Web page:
Imagine all the free encyclopedias in a single free database. Not just Wikipedia, but Ballotpedia, Conservapedia, and so forth. Add all the free-to-read but proprietary encyclopedias (like Stanford Encyclopedia of Philosophy), not the articles themselves since that would be illegal, but the titles, URLs, and a description of each article. So now we’re adding things like the many national and state encyclopedias, and specialized encyclopedias about different branches of knowledge. Also, don’t think just English. We do that for all the encyclopedias in every language on the internet. And don’t think just the wikis. Think of every informational website of every kind, as long as they have paragraphs of descriptions of general topics of all sorts. Think also of public domain paper encyclopedias, digitized.
Got that picture? The database would be huge. It would have many more articles than are in Wikipedia.
Next, imagine that we create a common file format for encyclopedia articles. The common format makes it easy for us to share, store, search, and read the articles. The articles are digitally signed, which means you can prove that the articles originated where they are supposed to have originated.
Imagine that all those encyclopedias (or, at least, metadata about the articles) are in a decentralized database. That means there are multiple copies of the entire database located around the internet. Anyone can make a mirror, called an aggregator, complete or partial. Anyone can download articles from any aggregator, and they’re just as good as any copy.
Imagine that anyone knowledgeable about some topic could write an article and add it to this database directly, right from their own blog, wiki, or other sort of website. Now, they would have to package up their article in the encyclopedia format, digitally sign it, and submit it to an aggregator. But imagine there is some software to make that automatic and easy.
In fact, imagine all the software that runs this system is free and open source.
Finally, imagine that there are lots of front ends for this database—websites and apps—where you can search and read all those encyclopedia articles from one place.
This would harden free knowledge against attacks. No longer will authoritarian regimes and corporate arms be able to hide, suppress, restrict, control, and remove it from the internet. Free knowledge will be everywhere in multiple copies. This would be a truly decentralized content network. It would preserve humanity’s knowledge.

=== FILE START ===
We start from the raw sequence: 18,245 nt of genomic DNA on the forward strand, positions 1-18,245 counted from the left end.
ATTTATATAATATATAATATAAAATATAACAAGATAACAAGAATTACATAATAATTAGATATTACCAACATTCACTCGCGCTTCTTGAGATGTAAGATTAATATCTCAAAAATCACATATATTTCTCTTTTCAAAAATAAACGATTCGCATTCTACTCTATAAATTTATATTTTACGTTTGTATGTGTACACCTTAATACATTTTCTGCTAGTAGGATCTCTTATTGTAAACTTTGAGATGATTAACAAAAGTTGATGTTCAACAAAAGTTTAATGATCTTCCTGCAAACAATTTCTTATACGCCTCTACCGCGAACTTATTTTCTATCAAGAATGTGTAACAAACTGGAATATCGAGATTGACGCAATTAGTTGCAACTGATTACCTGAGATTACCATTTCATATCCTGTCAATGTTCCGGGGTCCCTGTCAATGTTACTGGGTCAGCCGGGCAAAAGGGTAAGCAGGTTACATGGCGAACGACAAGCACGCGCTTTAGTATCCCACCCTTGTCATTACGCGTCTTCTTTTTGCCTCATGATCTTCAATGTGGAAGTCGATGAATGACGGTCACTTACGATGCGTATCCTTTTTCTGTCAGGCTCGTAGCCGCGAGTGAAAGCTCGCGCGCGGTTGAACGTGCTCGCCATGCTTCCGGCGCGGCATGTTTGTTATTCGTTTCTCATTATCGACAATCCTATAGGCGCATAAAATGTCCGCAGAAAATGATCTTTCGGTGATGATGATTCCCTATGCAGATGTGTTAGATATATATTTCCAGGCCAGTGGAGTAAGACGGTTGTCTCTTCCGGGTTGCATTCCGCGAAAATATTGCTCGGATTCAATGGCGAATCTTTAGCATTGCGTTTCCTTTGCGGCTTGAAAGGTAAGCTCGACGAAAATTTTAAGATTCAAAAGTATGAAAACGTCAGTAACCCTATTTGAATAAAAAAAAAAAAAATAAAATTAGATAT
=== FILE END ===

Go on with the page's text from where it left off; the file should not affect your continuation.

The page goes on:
3. The encyclosphere: about 50% complete
This picture is what is guiding the Knowledge Standards Foundation, the 501(c)(3) I started in 2019 to make this dream into a reality. The overall project is about 50% finished:
- The free and open Encyclosphere database has over 1.5 million articles from 35 encyclopedias in our database (and counting). When the job is done, we’ll have tens or hundreds of millions of articles drawn from hundreds or thousands of encyclopedias.
- The file format is ZWI. The specification is here.
- The free, open, and self-hosted digital identity standard we follow is DID:PSQR. Documentation here.
- There are encyclosphere aggregators under steady and substantial development: EncycloReader, EncycloSearch, DARA Encyclopedia Archives, and Oldpedia, and another one is going to be launched soon.
- The WordPress plugin that will let you push your posts to the encyclosphere, EncycloShare, is going to be available soon on the WordPress Directory.
- Plugins that push wiki pages to the encyclosphere are available for MediaWiki and DokuWiki.
- Anyone can create their own aggregator. EncycloEngine is 100% open source.
- Our other software is all open to view and use here, on Gitlab.
This is not everything we have done. Though we have made a lot of progress, we still have quite a bit to do. We are going to include ultimately hundreds more encyclopedias and many millions more articles. We will develop more relationships with independent organizations who are developing their own aggregators. In short, we will help humanity to collect all the free encyclopedic knowledge online available into multiple copies.
The result will be much stronger and freer than Wikipedia alone.
We could use your help, especially with funding, but also with coding and ideas. Be sure to follow our Twitter account and to sign up for our newsletter. We’d love to talk to interested philanthropists, publishers, and developers.